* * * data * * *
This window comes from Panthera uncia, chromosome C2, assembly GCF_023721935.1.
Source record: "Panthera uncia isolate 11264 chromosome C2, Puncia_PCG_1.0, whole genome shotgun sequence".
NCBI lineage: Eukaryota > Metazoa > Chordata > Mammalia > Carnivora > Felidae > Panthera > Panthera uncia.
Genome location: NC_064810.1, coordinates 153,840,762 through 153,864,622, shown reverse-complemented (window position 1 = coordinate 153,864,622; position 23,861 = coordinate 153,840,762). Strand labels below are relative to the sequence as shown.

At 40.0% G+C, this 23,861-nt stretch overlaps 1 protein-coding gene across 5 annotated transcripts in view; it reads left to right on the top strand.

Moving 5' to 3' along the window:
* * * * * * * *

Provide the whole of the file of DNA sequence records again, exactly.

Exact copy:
This window comes from Panthera uncia, chromosome C2, assembly GCF_023721935.1.
Source record: "Panthera uncia isolate 11264 chromosome C2, Puncia_PCG_1.0, whole genome shotgun sequence".
NCBI lineage: Eukaryota > Metazoa > Chordata > Mammalia > Carnivora > Felidae > Panthera > Panthera uncia.
Genome location: NC_064810.1, coordinates 153,840,762 through 153,864,622, shown reverse-complemented (window position 1 = coordinate 153,864,622; position 23,861 = coordinate 153,840,762). Strand labels below are relative to the sequence as shown.

At 40.0% G+C, this 23,861-nt stretch overlaps 1 protein-coding gene across 5 annotated transcripts in view; it reads left to right on the top strand.

Moving 5' to 3' along the window: